A rebirth for the historic Lazaretto

“You can hear the jets taking off overhead, you’re right next door to the airport, you can practically hear the cars on [Interstate] 95,” says David Barnes. “But if you don’t look too far to the right or to the left, you can imagine a big ship in the 1820s sailing up. That’s the landscape that they saw then.”

Lazaretto-story

John Milner

Barnes, an associate professor in the Department of History and Sociology of Science, is describing the scene that greets modern-day visitors to the Lazaretto quarantine station, located on the banks of the Delaware River just outside Philadelphia. Opened in 1801 in response to recurring and devastating outbreaks of yellow fever, the Lazaretto served as a point for inspection and quarantine of ships, cargo, passengers and crew bound for the Port of Philadelphia until its closing in 1895.

Tens of thousands of vessels, and hundreds of thousands of people, passed through the Lazaretto. For many immigrants, it was the first time they touched American soil — their Ellis Island.

Now, the site is serving as a touchstone for interdisciplinary study. Lending perspectives from history, architectural preservation, and medicine, Penn scholars and students are uncovering secrets of the Lazaretto’s intriguing past.

Not too long ago, the Lazaretto’s fate was in question. Developers wanted to raze the historic buildings and install an airport parking facility. To save it, in 2005, Tinicum Township paid $3.1 million to purchase the property, and in February of this year the township took a step toward securing the site’s future, announcing plans to restore the Georgian-style main building and move its municipal offices and police station there, pending extensive fundraising.

To properly restore the structures of the Lazaretto, it’s important to understand how and in what style they were constructed. That’s the aim of a PennDesign graduate course that historic preservation professor John Milner and instructor Christina Carter, both principals at the firm John Milner Architects, are co-teaching this semester.

The hands-on course allows students to focus on one feature of the site to research. “They determine when it was built, how it was built, how it has changed over time, and then come up with strategies for its preservation and continued use,” says Milner.

The students’ projects range from uncovering paint layers on the walls of the main building to making measured drawings of one of the outbuildings. The smallest details can offer clues to the chronology, or era, of construction and renovation.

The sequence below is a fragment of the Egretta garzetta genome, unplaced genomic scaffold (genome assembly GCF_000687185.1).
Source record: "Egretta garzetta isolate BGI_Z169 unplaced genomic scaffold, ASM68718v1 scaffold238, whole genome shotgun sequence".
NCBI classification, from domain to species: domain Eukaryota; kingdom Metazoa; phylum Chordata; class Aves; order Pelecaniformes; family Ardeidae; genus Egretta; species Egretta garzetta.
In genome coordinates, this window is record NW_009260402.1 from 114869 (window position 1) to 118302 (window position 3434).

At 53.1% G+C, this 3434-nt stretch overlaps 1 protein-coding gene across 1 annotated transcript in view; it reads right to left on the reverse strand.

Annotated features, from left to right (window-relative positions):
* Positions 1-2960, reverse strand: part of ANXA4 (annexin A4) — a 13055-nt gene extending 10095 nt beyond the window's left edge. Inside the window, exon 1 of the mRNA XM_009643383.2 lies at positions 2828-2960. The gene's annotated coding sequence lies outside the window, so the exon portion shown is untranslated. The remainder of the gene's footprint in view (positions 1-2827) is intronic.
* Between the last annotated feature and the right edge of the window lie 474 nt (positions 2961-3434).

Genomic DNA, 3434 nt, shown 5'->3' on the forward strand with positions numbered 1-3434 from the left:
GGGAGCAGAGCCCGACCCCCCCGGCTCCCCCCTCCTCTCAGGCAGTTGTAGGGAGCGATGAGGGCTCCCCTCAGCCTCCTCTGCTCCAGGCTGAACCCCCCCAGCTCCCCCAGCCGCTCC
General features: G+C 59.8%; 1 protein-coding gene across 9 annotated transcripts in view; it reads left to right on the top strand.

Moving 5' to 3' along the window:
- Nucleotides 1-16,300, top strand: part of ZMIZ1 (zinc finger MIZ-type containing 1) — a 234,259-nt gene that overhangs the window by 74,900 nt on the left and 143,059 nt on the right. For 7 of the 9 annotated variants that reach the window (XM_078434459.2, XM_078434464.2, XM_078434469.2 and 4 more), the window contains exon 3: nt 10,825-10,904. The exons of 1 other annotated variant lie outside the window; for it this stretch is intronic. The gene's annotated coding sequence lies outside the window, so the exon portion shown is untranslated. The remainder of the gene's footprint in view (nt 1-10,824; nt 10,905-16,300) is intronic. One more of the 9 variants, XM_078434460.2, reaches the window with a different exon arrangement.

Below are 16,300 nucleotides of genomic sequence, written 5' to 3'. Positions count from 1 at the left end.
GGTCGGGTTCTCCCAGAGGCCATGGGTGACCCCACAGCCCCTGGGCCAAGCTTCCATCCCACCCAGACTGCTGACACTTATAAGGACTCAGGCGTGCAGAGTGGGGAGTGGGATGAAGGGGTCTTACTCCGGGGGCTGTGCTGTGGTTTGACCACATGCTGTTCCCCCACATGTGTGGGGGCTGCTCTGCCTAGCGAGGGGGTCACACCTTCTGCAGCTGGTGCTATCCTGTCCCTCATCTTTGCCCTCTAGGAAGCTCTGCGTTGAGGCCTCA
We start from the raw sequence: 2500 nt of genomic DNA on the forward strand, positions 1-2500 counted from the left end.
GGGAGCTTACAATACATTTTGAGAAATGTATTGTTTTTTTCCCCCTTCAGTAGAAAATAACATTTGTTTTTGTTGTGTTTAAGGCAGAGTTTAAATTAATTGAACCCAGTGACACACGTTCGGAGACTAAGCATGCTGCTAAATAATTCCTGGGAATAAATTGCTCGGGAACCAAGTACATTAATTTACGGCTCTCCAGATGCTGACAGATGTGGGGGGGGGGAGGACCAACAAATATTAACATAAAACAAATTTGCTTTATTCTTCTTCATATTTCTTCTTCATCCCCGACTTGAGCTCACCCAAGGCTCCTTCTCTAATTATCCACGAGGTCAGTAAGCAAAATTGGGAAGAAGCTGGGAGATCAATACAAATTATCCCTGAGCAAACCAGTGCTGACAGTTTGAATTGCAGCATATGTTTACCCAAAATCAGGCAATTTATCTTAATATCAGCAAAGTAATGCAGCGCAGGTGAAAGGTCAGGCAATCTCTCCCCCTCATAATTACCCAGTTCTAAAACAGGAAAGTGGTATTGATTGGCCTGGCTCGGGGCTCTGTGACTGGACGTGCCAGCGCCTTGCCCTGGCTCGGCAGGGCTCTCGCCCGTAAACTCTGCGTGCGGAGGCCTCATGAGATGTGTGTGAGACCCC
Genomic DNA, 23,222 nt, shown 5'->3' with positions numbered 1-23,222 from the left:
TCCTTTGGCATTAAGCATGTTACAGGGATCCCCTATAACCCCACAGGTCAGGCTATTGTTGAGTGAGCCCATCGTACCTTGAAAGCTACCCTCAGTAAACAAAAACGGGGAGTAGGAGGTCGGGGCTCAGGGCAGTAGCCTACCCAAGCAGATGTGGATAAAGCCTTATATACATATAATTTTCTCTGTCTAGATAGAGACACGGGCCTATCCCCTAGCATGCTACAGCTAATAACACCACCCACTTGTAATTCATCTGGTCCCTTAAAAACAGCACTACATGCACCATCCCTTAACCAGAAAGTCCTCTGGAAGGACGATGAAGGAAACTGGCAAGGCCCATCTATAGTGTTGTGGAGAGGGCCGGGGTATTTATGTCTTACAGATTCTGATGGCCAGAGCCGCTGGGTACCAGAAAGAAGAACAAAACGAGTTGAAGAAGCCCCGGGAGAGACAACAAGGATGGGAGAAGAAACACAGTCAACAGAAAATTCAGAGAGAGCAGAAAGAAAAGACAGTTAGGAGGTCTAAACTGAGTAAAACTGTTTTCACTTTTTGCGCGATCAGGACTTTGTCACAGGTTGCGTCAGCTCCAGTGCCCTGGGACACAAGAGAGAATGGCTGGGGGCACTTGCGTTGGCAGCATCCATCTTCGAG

“We can look at different types of nails, and sometimes saw marks or hand plane marks can help place it,” says Carter.

“This whole course revolves around the process of discovery, which is what makes it so appealing for the students,” says Milner. “To find something that no one else knew about and pursue it can be very rewarding.”

Among the insights the class has generated so far is that certain structural changes appear to have been made to the main building around 1820. Barnes is particularly interested in that possibility, as that was the same year of a major yellow fever epidemic.

Barnes, who is writing a book about the Lazaretto’s history, has pored through two-century-old minutes from meetings of the Philadelphia Board of Health to grasp how physicians of the day thought about infectious disease and quarantine. He is also committed to seeing the Lazaretto restored and transformed into a space for exhibits and interpretation related to the history of quarantine and public health.

Already, several public events have brought historical interpreters to the Lazaretto. P.J. Brennan, chief medical officer for the Penn Health System, has performed as a historical re-enactor, demonstrating what was known about surgical techniques and medical practices at the time—from bloodletting to drilling holes in the skull to relieve pressure. A specialist in infectious diseases, Brennan has long been intrigued by the Lazaretto. “I just think it’s a jewel with a very rich history.”

Barnes agrees, seeing the Lazaretto as a “place that made me think about history differently.” And he thinks it can do the same for others. “That’s the power of this site, to bring this hidden history, these lost stories back to life.”

Originally published on April 12, 2012